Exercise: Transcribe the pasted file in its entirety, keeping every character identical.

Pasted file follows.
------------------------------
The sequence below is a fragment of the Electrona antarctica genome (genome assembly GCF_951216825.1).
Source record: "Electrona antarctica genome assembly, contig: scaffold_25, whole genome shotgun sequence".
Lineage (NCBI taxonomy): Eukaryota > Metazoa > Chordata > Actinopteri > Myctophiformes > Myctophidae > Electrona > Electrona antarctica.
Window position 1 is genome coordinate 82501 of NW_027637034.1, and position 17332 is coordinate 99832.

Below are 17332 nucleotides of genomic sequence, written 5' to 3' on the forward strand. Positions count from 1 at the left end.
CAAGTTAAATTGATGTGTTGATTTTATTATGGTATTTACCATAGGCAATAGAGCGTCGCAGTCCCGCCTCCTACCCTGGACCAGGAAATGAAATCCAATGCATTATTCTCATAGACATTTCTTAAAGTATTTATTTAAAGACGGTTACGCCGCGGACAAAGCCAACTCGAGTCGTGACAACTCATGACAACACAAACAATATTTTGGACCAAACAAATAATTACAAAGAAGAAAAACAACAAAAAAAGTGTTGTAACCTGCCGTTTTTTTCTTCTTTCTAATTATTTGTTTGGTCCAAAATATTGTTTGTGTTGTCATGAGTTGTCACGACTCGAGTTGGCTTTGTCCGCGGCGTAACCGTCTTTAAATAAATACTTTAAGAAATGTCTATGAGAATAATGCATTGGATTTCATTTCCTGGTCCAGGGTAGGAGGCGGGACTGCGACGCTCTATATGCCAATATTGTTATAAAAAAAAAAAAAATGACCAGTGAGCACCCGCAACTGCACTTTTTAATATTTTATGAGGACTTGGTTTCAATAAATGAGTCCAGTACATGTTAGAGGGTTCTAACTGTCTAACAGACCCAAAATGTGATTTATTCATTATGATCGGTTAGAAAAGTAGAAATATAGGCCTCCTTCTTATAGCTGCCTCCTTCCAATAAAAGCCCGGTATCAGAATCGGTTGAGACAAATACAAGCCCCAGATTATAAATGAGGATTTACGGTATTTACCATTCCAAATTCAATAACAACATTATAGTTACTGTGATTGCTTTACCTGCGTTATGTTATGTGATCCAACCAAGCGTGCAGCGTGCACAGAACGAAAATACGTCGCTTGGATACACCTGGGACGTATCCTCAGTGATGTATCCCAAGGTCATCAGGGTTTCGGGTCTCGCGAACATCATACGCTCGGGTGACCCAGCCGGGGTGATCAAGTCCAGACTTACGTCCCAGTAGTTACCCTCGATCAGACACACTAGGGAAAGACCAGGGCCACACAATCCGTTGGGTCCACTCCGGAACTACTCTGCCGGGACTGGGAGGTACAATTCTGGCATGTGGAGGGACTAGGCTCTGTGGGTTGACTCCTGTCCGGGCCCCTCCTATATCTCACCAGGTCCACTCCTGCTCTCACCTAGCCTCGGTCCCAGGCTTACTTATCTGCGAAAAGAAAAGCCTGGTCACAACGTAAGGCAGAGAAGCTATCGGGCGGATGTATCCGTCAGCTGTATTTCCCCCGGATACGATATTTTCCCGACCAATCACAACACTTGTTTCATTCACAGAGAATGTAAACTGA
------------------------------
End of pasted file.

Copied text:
The sequence below is a fragment of the Electrona antarctica genome (genome assembly GCF_951216825.1).
Source record: "Electrona antarctica genome assembly, contig: scaffold_25, whole genome shotgun sequence".
Lineage (NCBI taxonomy): Eukaryota > Metazoa > Chordata > Actinopteri > Myctophiformes > Myctophidae > Electrona > Electrona antarctica.
Window position 1 is genome coordinate 82501 of NW_027637034.1, and position 17332 is coordinate 99832.

Below are 17332 nucleotides of genomic sequence, written 5' to 3' on the forward strand. Positions count from 1 at the left end.
CAAGTTAAATTGATGTGTTGATTTTATTATGGTATTTACCATAGGCAATAGAGCGTCGCAGTCCCGCCTCCTACCCTGGACCAGGAAATGAAATCCAATGCATTATTCTCATAGACATTTCTTAAAGTATTTATTTAAAGACGGTTACGCCGCGGACAAAGCCAACTCGAGTCGTGACAACTCATGACAACACAAACAATATTTTGGACCAAACAAATAATTACAAAGAAGAAAAACAACAAAAAAAGTGTTGTAACCTGCCGTTTTTTTCTTCTTTCTAATTATTTGTTTGGTCCAAAATATTGTTTGTGTTGTCATGAGTTGTCACGACTCGAGTTGGCTTTGTCCGCGGCGTAACCGTCTTTAAATAAATACTTTAAGAAATGTCTATGAGAATAATGCATTGGATTTCATTTCCTGGTCCAGGGTAGGAGGCGGGACTGCGACGCTCTATATGCCAATATTGTTATAAAAAAAAAAAAAATGACCAGTGAGCACCCGCAACTGCACTTTTTAATATTTTATGAGGACTTGGTTTCAATAAATGAGTCCAGTACATGTTAGAGGGTTCTAACTGTCTAACAGACCCAAAATGTGATTTATTCATTATGATCGGTTAGAAAAGTAGAAATATAGGCCTCCTTCTTATAGCTGCCTCCTTCCAATAAAAGCCCGGTATCAGAATCGGTTGAGACAAATACAAGCCCCAGATTATAAATGAGGATTTACGGTATTTACCATTCCAAATTCAATAACAACATTATAGTTACTGTGATTGCTTTACCTGCGTTATGTTATGTGATCCAACCAAGCGTGCAGCGTGCACAGAACGAAAATACGTCGCTTGGATACACCTGGGACGTATCCTCAGTGATGTATCCCAAGGTCATCAGGGTTTCGGGTCTCGCGAACATCATACGCTCGGGTGACCCAGCCGGGGTGATCAAGTCCAGACTTACGTCCCAGTAGTTACCCTCGATCAGACACACTAGGGAAAGACCAGGGCCACACAATCCGTTGGGTCCACTCCGGAACTACTCTGCCGGGACTGGGAGGTACAATTCTGGCATGTGGAGGGACTAGGCTCTGTGGGTTGACTCCTGTCCGGGCCCCTCCTATATCTCACCAGGTCCACTCCTGCTCTCACCTAGCCTCGGTCCCAGGCTTACTTATCTGCGAAAAGAAAAGCCTGGTCACAACGTAAGGCAGAGAAGCTATCGGGCGGATGTATCCGTCAGCTGTATTTCCCCCGGATACGATATTTTCCCGACCAATCACAACACTTGTTTCATTCACAGAGAATGTAAACTGA